In France, as elsewhere, there have been clear changes in the professional journalism sector, with job losses on top of everything else.
In 2013, the Commission responsible for issuing identity cards to professional journalists (C.C.I.J.P) issued 36,823 press cards. Out of this total, 9,363 cards were for freelance journalists and journalists seeking employment. Journalists in these situations currently represent over 25% of the profession as a whole.
This instability evidently concerns young people entering the job market. A study carried out in 2013 by the French media industry observatory revealed that 68% of those under 26 years old were working freelance, a number which is constantly rising, having passed from 50% in 2009 to 60% in 2010. The current fragility of the status of journalists is equally reflected in the radio industry. Of the 37,000 press cards issued in 2012, 3,563 were for radio journalists, 61% of whom work in the public sector and 39% in the private sector.
It is also in the radio industry that we see freelance journalists who have press cards with the lowest income, the vast majority of whom are under thirty. Their incomes are in the range of around 1,500 euros per month before tax. Often these payments are made late. A young female radio journalist working for a major private radio station with national coverage told me that she once worked a full week and was still waiting to be paid five months later.
When entering the profession today some young journalists develop a specialization strategy for a specific type of media, but most must be versatile as they are obliged to work simultaneously in television, radio, online and the written press in order to pay the bills. This situation causes them to confront a real question: what is my actual availability, in each medium, to produce consistent, quality work?
A study carried out in 2013 by the French media industry observatory revealed that these days 68% of those under 26 years old are working freelance, a number which is constantly rising.
I remember what a regular freelance journalist working for a radio station in Auvergne told me. She had seen more and more students joining the station. Young people provide a fresh perspective. They breathe new life into the station and they listen to a lot of radio themselves. They start working out of passion, attracted by the “hot” news media profession. But after a few years of work, other young people arrive and the earlier arrivals who are not shown the door find themselves with less work. Under these conditions, the inclusion of young people in the radio business is both fragile and unsustainable. In order to protect themselves and their future prospects, young people do not dare address the problem openly. They want to work in radio, so they put up with it.
These days, we enter the profession at a young age, but we leave it at a young age too. In France, by the age of 40 one journalist in two will leave their job. We see it in our association, where few members are above that age. In a separate study published by the Civil Society of Multimedia Authors (SCAM) in November 2013, the main grievances of the journalists interviewed regarding their profession were instability, isolation and a lack of recognition. It is an issue we want to raise in our association Profession Pigiste. Journalists have to, or the younger ones will have to if they have not already, consider updating their skills. They may do so by training, maintaining diversified networks and opening the profession up to people who are not necessarily journalists.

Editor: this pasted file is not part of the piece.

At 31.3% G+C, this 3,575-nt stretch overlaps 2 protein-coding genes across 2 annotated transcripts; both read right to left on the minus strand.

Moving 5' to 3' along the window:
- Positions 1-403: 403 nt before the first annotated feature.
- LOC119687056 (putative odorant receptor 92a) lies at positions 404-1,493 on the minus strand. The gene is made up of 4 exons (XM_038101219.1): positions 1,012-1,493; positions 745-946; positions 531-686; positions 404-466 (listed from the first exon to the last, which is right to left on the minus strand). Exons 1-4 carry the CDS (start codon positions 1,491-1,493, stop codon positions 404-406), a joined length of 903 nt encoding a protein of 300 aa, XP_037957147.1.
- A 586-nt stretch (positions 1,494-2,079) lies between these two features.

Radio as a social mobiliser for young people
“Fundamental topics such as gender rights, particularly the fight to counter violence against women, the defence of natural resources and community land, the promotion of culture and art and the defence of education, have been and continue to be mobilizers for young people,” explains Father Ismael Moreno Coto, Director of Radio Progreso in Hondura. “So, how can young people be encouraged to be directly involved in radio broadcasting?” he asks.
“With youth training programmes in the community, which make radio programmes more relevant to young people’s lives and surroundings, and by organizing youth movements concerning art and culture, a youth radio station or one directed at young people cannot be at odds with clear social and political content. Neither should well-defined political content and orientation conflict with music and entertainment. Herein lies one of radio’s most interesting, troublesome and original challenges.”
As a mass medium reaching the widest possible audience around the world, radio has a strong and specific role in emergency and post-conflict situations.
The UNESCO-implemented project Sa’a Suriya (The Syrian Hour) shows the great capacity of young people to produce and create radio content on important topics, even in the most difficult circumstances. Started in 2012 with funding from the Government of Sweden, and continuing with sponsorship from the Government of Japan, the Sa’a Suriya radio programme is part of the response to the Syria crisis. The programme has become a well-known and much needed source of information that targets Syrian refugees residing in host communities in Jordan. Syrian refugees and vulnerable Jordanian youth, in particular in the northern areas of Irbid and Mafraq, in addition to Amman and Zarqa, are the primary beneficiaries of the programme which closely cooperates with the two community radio stations in Irbid (Yarmouk FM) and Amman (Farah al Nas).
Your radio station may be youth-inclusive and able to address issues that affect young people directly through programmes that air youth voices and opinions. But what about content actually created by young people? This guide helps adult radio teachers and industry mentors to equip young people to produce their own content, that is, radio shows by young people for young people.